Northern Advocate Column

Jacinda Ardern and Theresa May chat at No.10

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When New Zealand Prime Minister Jacinda Ardern met British Prime Minister Theresa May at No.10. Here’s what they might have said…

Theresa May: Welcome. Good to see you. How’s the baby? Loved that thing you did at the United Nations. Brilliant.

Jacinda Ardern: Thank you. Neve’s great. She’s at home this trip.

May: Lovely. So what brings you to London?

Ardern: Ah… well… to see you…  And then to Davos for the World Economic Forum. I’m speaking about climate change.

May: That’s right, you’re big on climate change. Good for you. Is that why you wanted to see me?

Ardern: Um… no… it’s because we’d like to negotiate a free trade agreement.

May: Who would?

Ardern: New Zealand.

May: Oh… you know things are very hectic at the moment with this Brexit mess.

Ardern: A free trade deal with us would be something positive.

May: Might be easier to negotiate I suppose. What’s the size of your economy?

Ardern: Around $270 billion NZ dollars. 

May: Did you know the size of the German economy is $5 trillion? And that’s in US dollars. Curses to Cameron and his referendum. Bloody democracy! What a disaster… 

Ardern: What we’d like is to secure better market access for our dairy, lamb, wine and…

May: Oh, yes, I love your sauvignon blancs. Been hitting them hard lately actually. But what’s in it for us?

Ardern: We could make exceptions to our ban on foreigners buying land and houses. And holidays, we love hosting British tourists. We could make it easier for you to come to New Zealand. No airport taxes…

May: Mmm… it’s a long way to New Zealand… aren’t we going to be burning up lots of jet fuel, I thought you wanted to reduce carbon emissions?

Ardern: Well, yes.

May: Come to think of it, we have our own farmers and the French make some pretty good wine. They’re a lot closer to us.

Ardern: I know, I know… but it’s what I have to say… Everywhere I go, it’s will you take our dairy products, our meat, our trees, come and visit our beautiful country… I feel like a fraud sometimes.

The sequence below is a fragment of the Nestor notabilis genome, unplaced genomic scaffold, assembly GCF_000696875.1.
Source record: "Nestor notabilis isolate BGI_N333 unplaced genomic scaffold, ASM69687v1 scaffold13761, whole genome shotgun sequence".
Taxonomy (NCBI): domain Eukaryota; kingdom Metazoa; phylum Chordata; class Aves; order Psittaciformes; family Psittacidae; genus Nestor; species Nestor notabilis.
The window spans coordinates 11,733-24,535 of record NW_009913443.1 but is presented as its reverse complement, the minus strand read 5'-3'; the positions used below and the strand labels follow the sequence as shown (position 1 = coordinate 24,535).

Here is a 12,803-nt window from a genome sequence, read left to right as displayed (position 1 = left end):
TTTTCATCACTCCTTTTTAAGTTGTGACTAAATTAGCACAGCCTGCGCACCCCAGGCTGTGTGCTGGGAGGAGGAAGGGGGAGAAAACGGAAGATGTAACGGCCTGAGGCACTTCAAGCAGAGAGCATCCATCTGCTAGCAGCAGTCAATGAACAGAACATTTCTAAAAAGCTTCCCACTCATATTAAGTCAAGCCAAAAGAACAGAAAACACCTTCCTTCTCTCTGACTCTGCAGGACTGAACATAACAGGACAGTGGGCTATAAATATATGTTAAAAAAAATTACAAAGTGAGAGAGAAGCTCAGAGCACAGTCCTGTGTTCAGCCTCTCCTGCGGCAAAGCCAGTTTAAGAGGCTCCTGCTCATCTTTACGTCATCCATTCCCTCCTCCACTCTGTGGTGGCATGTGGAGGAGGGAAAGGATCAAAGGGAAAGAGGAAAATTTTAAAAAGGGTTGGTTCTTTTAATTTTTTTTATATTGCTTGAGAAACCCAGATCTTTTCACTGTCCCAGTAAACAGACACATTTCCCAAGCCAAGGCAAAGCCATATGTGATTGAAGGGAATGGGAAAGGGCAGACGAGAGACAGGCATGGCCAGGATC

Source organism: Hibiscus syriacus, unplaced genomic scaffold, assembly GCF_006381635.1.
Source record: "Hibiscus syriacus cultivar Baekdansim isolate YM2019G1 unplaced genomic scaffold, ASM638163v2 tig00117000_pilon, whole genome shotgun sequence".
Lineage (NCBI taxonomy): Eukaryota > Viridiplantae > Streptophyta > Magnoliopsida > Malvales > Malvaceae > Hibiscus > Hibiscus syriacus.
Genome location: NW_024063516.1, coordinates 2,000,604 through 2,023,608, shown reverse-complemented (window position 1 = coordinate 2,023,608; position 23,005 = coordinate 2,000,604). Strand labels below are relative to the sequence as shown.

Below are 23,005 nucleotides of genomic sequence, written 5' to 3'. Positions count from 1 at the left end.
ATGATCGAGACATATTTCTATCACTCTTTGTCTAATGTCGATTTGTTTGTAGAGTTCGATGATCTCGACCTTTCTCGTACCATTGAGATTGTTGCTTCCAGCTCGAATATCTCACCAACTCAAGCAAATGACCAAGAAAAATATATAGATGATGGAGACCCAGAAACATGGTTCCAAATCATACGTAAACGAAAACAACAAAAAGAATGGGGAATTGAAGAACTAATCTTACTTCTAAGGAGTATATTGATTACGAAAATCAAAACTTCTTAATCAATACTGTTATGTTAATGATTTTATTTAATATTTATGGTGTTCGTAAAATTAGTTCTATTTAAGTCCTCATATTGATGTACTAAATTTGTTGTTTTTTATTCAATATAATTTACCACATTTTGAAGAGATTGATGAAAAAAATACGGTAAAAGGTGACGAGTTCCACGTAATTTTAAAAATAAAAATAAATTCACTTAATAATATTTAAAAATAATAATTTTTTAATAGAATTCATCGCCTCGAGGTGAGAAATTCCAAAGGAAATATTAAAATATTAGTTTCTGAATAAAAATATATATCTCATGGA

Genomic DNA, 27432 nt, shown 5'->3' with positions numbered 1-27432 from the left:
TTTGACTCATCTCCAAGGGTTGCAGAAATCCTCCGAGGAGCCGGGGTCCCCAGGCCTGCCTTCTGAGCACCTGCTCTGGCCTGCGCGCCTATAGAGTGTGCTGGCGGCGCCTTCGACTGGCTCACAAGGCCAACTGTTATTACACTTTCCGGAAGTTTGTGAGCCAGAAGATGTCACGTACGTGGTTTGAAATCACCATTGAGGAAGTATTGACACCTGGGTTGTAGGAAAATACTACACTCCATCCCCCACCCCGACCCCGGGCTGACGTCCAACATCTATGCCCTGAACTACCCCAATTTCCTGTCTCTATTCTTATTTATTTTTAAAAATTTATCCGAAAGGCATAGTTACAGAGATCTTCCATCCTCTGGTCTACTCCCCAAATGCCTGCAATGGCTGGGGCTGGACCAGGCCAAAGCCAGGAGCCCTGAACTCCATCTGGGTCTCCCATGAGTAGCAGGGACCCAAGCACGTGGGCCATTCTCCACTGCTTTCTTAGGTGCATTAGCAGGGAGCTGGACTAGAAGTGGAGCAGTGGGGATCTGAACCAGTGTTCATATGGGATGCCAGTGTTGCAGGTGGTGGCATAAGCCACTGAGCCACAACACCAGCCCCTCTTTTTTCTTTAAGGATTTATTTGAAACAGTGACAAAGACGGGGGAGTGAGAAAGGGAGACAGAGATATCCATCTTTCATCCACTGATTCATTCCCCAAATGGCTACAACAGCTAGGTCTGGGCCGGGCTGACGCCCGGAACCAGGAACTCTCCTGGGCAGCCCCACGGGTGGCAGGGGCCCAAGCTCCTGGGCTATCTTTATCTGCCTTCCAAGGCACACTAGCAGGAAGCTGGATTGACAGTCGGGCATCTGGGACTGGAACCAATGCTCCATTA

May: There, there, it’s tough being the leader of a country. I didn’t vote for Brexit, yet here I am. I’m sure you’re doing good work. Tell us more about your trip to Davos.

Ardern: It’s a bit of coup, really. I’m on the climate change panel with Al Gore. And David Attenborough, we love him in New Zealand!   

May: Sounds delightful. I can’t go, unfortunately, this damn Brexit thing again.

Anyway, would chat more, but I’ve got a meeting with the Russian ambassador next. We might need a trade deal with them, they’ve got lots of oil and gas you know. 

Hey, we should do our next meeting by video hook-up. Then you could stay in New Zealand and not use all that jet fuel. Wouldn’t that be great?

Ardern: Ah… yeah… but face-to-face is so much better don’t you think?

May: Just a thought, it’s so confusing sometimes, this climate change thing, I never know what we should be doing. Do you follow Trump on Twitter? God, he’s a laugh. Wish I could get away with some of the stuff he says.

Ardern: No, I don’t follow him. My deputy prime minister usually keeps me updated though.

Thanks for your time Prime Minister. 

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Poetry

BIG LOVE SONGS

Big Love Songs - Cover

“With its raw honesty and starvation-rations of irony, Big Love Songs is entirely different to anything I’ve read lately. It is in-yer-face poetry, but it is also poetry that aches and is vulnerable. It is poetry that, like Northland citrus fruit, manages to be both bitterly pithy and sweetly personal.”
– Elizabeth Morton, Landfall Review Online

“One of the greatest achievements of this collection is how Gunson draws the reader in and creates this sense of intimacy… If you’re love-sick, Big Love Songs knows how it feels and is right there with you.”
– Joshua Morris, Poetry NZ

“These poems flow nicely as a group. They are light – not lite, definitely not – and a pleasure to read, combining as they do serious emotion with almost a playful presentation.”
– Mary Cresswell, Takahe

“Gunson is deliberately crafting poems of elegance and restraint which, when read alone, pale somewhat into insignificance when compared to the cumulative effect of reading several, one after another…”
– Vaughan Rapatahana, A Fine Line, NZPS

To purchase Big Love Songs for $25 (including postage) send an email to vaughangunson@gmail.com

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Northern Advocate Column

The philosophy of walking

Philosophy_of_Walking_cover_1.png250x342.881944444Alas, we can’t all run as fast as Beauden Barrett (or Owen Franks either probably). Many of us have declined the option to run at all, not since the dark-remembered days of cross country at school.

Rather than the huff and bluster of running, most of us prefer the elegant art of walking, with perhaps a little polite panting if we walk up a hill. There’s a philosophy to it, too, according to Frédéric Gros, whose book, A Philosophy of Walking (2014), was a bestseller in France.

Taking a cue from the ideas developed fully in his book, here, in truncated form, are some possibilities for thinking philosophically about walking. They might inspire you to walk more or think more about walking.